Are you a photographer that is looking to make some extra money? Do you want your work to be featured on posters, in advertisements or magazines? Do you want your best photos to be ‘in the picture’? Or are you a looking for affordable high-quality images to use on your website, flyers etc.? iStockphoto (iStock) is the place to go!
What is iStock?
iStock is one of the world’s leading online platforms for stock photography. They provide millions of customers with carefully selected, exclusive high-quality images for affordable tariffs. iStock was founded in 2000 and created the crowdsourced stock sector. Meanwhile it has become ‘the’ source of user-generated photos, illustrations and videos. They offer the contributors (artists, photographers, ect.) a platform to earn money with their passion, by assisting them by licensing their content to businesses and individuals. In return, these contributors receive commissions.
How and why does it work?
In order to become a contributor and upload images, photographers have to answer several questions regarding photographic knowledge, legal issues, policies etc. Before approval, the images are carefully screened for quality. Uploading images is completely cost free, therefore the platform charges a percentage of sales. The commissions that the contributors receive, range from 15% to 50% and depend on factors such as quality, quantity and exclusivity.
If you are a consumer, looking for images to use for publication, you can search the extensive and ever-increasing database full of images. The content is split into signature- and essential images. The signature content is less expensive than the essential content, which is of higher quality. There are 2 different ways to acquire content. The first one is to buy credits and spend these on purchases. By buying multiple images/credits at the same time, the costs decrease. The second way is to subscribe to an image subscription. This allows the subscriber to use 10-750 images each month, depending on the subscription. Credits are the best choice when a one-time purchase is conducted and when the future needs are hard to forecast. When consumers need images on a regular base, the subscription is more beneficial.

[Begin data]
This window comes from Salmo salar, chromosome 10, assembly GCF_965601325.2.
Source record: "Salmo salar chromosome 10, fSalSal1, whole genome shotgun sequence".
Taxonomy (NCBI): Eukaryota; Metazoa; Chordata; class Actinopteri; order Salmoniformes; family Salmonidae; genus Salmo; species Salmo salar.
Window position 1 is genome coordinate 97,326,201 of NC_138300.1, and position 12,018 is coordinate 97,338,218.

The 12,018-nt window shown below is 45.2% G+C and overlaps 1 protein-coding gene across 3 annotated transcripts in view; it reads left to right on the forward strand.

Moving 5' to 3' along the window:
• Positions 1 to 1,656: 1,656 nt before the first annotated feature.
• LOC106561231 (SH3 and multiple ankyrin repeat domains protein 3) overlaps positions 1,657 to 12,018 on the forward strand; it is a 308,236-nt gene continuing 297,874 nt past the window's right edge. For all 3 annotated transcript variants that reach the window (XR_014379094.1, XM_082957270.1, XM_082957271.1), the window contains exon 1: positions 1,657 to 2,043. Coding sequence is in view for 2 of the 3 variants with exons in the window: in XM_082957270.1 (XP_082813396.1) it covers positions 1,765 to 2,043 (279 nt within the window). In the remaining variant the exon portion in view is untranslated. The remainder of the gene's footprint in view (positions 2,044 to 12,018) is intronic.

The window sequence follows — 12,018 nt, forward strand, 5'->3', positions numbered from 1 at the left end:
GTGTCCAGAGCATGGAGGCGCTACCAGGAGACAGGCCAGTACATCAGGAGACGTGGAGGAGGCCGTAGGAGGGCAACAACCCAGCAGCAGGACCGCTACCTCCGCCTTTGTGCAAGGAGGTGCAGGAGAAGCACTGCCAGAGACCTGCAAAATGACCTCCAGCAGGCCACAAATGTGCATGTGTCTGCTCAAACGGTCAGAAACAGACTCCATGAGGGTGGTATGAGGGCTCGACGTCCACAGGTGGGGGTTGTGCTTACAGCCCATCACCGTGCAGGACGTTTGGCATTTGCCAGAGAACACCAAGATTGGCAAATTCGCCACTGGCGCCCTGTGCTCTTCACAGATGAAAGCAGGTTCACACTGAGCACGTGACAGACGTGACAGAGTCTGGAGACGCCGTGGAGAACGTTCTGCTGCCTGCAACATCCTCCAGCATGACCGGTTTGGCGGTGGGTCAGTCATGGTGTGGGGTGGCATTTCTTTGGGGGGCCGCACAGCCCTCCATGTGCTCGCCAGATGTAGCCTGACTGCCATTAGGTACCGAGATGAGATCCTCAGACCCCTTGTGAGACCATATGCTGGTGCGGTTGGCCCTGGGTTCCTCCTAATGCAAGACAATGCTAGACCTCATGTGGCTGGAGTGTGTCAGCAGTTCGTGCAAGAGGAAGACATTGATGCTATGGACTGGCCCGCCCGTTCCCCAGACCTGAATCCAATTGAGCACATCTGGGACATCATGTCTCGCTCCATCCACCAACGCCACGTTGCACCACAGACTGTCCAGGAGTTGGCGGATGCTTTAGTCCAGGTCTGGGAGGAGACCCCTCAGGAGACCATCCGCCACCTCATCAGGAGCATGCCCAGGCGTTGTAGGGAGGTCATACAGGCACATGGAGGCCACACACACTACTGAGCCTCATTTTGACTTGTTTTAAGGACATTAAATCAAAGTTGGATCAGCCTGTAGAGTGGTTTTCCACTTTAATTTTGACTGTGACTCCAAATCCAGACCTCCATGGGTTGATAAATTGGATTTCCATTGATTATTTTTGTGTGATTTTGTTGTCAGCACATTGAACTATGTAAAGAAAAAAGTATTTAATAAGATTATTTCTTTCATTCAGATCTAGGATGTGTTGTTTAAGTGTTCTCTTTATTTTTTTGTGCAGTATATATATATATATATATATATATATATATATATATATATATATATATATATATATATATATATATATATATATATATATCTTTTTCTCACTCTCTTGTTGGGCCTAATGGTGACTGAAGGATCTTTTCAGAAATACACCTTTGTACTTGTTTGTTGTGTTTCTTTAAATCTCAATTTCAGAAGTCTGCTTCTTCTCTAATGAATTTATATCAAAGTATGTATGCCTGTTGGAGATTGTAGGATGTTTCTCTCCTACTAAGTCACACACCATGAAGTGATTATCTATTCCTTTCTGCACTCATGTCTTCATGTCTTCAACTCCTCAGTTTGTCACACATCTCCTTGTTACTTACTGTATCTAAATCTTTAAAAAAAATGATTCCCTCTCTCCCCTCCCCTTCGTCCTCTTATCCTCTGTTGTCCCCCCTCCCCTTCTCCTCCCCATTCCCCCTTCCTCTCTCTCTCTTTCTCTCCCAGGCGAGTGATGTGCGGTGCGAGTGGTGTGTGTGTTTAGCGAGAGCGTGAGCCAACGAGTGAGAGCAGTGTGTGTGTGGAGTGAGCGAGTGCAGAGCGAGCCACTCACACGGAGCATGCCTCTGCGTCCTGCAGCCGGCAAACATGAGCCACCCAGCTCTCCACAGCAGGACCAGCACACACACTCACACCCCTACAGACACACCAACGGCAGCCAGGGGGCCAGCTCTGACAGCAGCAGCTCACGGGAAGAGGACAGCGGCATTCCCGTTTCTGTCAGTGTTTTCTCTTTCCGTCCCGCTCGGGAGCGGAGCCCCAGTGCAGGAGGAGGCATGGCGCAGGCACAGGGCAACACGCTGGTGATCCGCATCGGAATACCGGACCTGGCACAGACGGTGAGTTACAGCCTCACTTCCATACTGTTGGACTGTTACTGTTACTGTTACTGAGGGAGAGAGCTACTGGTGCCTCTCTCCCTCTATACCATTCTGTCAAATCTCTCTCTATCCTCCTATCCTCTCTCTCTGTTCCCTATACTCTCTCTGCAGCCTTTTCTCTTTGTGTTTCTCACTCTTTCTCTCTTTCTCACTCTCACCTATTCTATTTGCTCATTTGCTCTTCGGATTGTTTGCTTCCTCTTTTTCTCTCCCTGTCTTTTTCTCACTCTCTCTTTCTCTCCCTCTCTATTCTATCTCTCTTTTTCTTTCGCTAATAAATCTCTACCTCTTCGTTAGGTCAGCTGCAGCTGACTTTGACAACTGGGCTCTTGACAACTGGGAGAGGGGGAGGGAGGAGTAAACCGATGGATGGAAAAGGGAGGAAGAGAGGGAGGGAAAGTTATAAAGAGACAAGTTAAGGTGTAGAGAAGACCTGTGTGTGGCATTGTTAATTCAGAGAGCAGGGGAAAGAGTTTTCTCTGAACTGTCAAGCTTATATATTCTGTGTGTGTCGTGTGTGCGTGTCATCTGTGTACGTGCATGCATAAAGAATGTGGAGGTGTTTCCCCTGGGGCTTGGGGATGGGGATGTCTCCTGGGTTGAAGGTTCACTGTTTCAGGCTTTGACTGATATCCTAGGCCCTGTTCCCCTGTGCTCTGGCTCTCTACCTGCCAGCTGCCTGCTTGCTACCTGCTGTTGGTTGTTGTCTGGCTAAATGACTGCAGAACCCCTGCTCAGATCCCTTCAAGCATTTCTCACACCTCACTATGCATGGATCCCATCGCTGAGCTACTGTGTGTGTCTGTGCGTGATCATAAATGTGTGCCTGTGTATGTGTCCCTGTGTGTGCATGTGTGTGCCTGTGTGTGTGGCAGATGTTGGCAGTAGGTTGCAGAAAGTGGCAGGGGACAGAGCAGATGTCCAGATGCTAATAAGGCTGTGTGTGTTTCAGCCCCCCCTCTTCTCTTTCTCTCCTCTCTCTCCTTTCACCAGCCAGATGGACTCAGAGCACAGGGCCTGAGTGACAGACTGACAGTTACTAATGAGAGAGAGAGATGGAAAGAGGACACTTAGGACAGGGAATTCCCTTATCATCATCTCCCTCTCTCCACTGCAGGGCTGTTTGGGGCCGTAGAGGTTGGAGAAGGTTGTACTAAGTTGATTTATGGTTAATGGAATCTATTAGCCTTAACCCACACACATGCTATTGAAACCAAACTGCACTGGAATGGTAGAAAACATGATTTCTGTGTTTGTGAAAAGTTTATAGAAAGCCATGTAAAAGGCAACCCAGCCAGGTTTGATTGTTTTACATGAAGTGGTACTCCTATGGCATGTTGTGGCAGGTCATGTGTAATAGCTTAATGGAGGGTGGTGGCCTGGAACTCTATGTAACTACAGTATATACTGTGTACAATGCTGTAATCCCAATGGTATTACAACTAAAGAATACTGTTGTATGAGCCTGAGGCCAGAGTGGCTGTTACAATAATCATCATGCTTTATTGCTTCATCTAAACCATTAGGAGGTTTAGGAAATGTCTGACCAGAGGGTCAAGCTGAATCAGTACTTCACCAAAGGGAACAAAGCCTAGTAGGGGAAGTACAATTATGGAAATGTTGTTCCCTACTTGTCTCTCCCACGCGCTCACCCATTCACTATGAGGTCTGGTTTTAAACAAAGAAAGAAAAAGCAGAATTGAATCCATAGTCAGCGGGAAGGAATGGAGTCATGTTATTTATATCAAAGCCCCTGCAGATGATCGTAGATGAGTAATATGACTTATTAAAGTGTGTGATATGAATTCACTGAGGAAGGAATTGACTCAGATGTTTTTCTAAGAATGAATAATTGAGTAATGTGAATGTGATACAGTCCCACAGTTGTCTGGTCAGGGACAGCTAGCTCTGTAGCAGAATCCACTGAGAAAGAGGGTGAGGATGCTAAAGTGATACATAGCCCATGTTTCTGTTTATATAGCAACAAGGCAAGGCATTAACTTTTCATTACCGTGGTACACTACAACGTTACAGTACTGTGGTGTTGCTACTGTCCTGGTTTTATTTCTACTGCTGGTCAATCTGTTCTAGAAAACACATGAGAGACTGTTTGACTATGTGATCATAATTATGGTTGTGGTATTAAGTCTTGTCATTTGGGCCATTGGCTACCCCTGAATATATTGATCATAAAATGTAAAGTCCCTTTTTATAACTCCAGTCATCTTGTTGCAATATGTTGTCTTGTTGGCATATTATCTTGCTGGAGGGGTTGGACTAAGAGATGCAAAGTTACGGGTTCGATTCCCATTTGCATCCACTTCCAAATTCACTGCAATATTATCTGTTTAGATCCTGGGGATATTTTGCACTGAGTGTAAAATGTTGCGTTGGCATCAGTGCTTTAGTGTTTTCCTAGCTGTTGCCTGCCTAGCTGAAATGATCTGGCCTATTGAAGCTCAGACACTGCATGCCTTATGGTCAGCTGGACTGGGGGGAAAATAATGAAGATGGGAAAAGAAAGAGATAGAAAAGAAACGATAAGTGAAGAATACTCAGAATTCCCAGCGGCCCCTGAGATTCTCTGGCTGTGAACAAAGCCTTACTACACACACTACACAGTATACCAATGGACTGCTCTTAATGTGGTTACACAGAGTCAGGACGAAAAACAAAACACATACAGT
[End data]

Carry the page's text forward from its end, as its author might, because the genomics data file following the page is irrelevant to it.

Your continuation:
The iStock platform outsources the task of high quality stock photography to a large group of photographers, but why? These contributors are the experts on photography and are generally able to provide high quality content. Without the contributors, it would be very costly to provide unique images for the wishes of consumers. The quality, the range of content and especially the amount of content is drastically increased by outsourcing the task of photography to the crowd.
But why would these contributors publish their content on the platform? As mentioned, they receive a minor financial compensation for every sale of their content. However, it takes a lot of time, a high amount- and constant input of high-quality photos and a little bit of luck in order for these commissions to add up. Or are the intrinsic motivators, in the form of glory and love more important? Contributors can showcase their work to a large audience, which could positively influence his/her status. Other contributors might upload content, just because of their love for photography. Their work might inspire others and they might be inspired by other content.